WHITING — If you think you're cold, imagine going outside without a winter coat. One local business is doing its part to make sure that does not happen.

Kathleen Ulm, co-owner of the Junkyard Store at 1504 119th St., said she and fellow owner Keely Schalk started collecting coats about five years ago that were given to the city for distribution through its food pantry.

But the city didn't have enough space for all the coats collected, so this year the store teamed up with Whiting Baptist Church to be its distribution partner.

The store accepts new and used coats for children and adults.

"We get a lot of people who donate brand new kids' jackets," Ulm said. "This year, we've gotten a lot of new coats from people that have an allotment from their work to buy coats for a charity."

The store, which started collecting coats in October, will continue receiving them through the end of January.

"The people are very, very generous, and I know a lot of the families in town are using them," Ulm said.

She said the store collects well more than 200 coats each year, but she can't remember exactly how the project started.

Ulm thinks it likely was the brainchild of Schalk, whose late brother was homeless.

This year Junkyard also collected new hats, scarves and gloves for a group called Warm Hands & Toasty Tootsies, so it could give out care packages to the homeless in Chicago at Christmastime.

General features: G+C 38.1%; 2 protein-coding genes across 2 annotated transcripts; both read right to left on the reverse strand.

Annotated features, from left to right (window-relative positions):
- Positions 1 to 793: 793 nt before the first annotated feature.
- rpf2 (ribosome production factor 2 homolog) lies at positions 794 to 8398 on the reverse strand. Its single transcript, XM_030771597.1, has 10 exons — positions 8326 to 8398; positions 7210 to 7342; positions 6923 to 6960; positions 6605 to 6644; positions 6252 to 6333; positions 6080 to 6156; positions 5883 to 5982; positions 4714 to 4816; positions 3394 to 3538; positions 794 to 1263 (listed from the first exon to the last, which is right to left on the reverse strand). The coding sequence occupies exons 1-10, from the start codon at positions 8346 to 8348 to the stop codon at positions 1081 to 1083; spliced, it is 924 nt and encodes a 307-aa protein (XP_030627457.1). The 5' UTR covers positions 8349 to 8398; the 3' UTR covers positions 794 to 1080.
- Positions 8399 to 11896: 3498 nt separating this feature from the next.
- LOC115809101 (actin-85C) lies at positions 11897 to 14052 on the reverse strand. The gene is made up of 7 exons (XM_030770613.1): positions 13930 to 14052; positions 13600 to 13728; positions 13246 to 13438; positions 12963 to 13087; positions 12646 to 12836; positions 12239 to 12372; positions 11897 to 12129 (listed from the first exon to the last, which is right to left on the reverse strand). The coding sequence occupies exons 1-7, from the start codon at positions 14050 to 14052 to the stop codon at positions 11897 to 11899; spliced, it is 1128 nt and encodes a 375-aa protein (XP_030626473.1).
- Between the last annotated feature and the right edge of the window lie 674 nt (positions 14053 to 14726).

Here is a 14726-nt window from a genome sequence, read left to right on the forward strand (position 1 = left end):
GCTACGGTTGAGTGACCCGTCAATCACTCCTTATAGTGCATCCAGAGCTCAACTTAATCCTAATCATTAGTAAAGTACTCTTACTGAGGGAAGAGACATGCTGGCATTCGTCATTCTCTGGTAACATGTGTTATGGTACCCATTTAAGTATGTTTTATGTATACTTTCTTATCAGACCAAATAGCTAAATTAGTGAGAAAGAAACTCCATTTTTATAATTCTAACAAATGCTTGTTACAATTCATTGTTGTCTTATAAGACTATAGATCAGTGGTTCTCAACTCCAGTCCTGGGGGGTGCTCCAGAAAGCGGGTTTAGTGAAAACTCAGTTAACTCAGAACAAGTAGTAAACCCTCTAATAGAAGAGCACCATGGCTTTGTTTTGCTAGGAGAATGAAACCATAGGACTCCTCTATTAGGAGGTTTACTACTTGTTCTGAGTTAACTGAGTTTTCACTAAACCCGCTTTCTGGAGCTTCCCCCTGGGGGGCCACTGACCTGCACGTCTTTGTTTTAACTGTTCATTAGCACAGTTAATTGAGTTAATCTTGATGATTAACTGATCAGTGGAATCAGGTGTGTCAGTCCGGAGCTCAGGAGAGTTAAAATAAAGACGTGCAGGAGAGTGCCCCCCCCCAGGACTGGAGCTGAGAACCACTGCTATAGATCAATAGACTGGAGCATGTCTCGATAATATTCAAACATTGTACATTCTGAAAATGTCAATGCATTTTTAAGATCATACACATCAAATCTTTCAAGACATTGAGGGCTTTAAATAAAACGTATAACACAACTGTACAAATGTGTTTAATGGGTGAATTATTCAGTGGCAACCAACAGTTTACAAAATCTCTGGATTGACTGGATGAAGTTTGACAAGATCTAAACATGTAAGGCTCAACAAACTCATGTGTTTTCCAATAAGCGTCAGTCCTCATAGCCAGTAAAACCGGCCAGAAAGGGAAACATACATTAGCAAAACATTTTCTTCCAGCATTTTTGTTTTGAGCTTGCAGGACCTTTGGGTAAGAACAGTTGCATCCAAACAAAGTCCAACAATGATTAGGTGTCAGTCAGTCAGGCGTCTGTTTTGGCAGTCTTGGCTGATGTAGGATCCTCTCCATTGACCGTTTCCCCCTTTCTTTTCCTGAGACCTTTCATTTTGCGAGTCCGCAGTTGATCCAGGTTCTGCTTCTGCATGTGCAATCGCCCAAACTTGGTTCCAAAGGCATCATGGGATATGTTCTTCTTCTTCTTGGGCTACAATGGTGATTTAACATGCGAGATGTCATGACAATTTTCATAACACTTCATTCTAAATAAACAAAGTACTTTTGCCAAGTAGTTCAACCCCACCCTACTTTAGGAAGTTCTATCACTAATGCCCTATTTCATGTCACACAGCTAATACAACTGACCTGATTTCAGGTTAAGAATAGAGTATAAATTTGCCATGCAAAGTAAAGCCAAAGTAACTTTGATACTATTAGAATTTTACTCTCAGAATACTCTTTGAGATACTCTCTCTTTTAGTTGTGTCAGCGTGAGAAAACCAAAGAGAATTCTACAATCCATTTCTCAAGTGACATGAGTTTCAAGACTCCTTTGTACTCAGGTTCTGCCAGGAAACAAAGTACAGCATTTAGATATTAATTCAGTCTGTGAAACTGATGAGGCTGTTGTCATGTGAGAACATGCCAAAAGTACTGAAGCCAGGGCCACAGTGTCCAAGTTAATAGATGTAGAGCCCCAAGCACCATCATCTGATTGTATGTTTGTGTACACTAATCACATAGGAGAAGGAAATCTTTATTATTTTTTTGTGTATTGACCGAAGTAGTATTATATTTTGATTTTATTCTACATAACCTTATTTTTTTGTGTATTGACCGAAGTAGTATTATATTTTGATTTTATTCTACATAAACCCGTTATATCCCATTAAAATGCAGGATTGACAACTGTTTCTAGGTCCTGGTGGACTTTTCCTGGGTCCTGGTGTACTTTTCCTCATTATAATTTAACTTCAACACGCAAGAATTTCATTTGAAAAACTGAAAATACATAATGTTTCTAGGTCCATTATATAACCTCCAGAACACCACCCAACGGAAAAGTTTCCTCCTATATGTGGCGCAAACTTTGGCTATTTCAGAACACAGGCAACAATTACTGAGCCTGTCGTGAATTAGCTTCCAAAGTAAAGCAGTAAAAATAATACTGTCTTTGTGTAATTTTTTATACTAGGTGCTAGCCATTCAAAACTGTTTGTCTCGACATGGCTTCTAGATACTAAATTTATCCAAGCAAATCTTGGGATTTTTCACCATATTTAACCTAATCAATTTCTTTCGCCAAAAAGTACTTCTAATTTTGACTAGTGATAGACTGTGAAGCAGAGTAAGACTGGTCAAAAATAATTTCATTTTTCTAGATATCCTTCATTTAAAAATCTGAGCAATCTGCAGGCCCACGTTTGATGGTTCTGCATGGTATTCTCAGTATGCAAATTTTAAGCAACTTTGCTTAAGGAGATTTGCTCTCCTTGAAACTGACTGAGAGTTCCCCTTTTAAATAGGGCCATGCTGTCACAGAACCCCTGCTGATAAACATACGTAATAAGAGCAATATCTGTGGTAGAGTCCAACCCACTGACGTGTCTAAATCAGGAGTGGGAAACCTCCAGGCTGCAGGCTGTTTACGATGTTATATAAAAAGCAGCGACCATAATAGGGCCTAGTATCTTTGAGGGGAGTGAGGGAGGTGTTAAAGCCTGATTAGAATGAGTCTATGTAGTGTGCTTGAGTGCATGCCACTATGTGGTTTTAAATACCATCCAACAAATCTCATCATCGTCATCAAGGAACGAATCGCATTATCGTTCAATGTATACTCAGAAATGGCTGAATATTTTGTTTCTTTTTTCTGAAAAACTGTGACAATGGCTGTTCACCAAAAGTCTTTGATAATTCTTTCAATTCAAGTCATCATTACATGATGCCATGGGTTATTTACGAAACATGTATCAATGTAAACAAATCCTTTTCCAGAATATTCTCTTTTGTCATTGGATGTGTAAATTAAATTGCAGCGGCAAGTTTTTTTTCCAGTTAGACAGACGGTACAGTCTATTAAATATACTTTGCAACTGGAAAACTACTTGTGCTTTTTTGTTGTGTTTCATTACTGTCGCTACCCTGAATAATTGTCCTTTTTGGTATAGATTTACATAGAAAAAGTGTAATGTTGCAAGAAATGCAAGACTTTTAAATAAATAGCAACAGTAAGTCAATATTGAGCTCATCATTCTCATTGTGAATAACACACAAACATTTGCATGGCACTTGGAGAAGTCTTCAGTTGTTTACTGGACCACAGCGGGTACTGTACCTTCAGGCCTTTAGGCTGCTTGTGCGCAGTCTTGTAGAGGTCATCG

Ulm requests that Whiting and Robertsdale residents continue to drop off coats at the store, but that others bring coats directly to the church at 1547 119th St. so the store is not overwhelmed with deliveries.

Coats brought to Junkyard are picked up by Whiting resident Patti Herbst, who delivers them to the church.

She then sorts them with her mother, Jeanni Wilkening, who manages the food pantry at the church.

Free-for-all grows

People may have noticed Herbst's handiwork in the downtown area this fall and winter as she kicked off her own campaign to keep people warm.

Starting in November, Herbst began tying scarves, hats and gloves she and her mother purchased to light poles on downtown 119th Street, with notes telling people to take the clothing as needed.

She also tied items on a fence near Nathan Hale Elementary School so kids walking to school could grab what they needed.

Herbst had seen in the news that a town in Illinois had done a similar project, and she thought it would be nice for not only those less fortunate but also for people who might be walking downtown and in need of extra warmth.

She said the movement has caught on in Whiting — others also have begun to hang items of clothing.

Herbst estimated she has put out about 50 pieces and continues to replenish the clothing supply.

"I figure they're disappearing, so that means people need 'em," Herbst said.

Herbst is a social worker at an elementary school in Dolton, Illinois, where she encouraged students to bring in items, so a similar effort was started there.

She said what she's doing is a simple act, but added that people might decide to "pay it forward."

"I always kind of live by the philosophy 'be the change,'" Herbst said. "You know, it takes one little act and hopefully it spreads."

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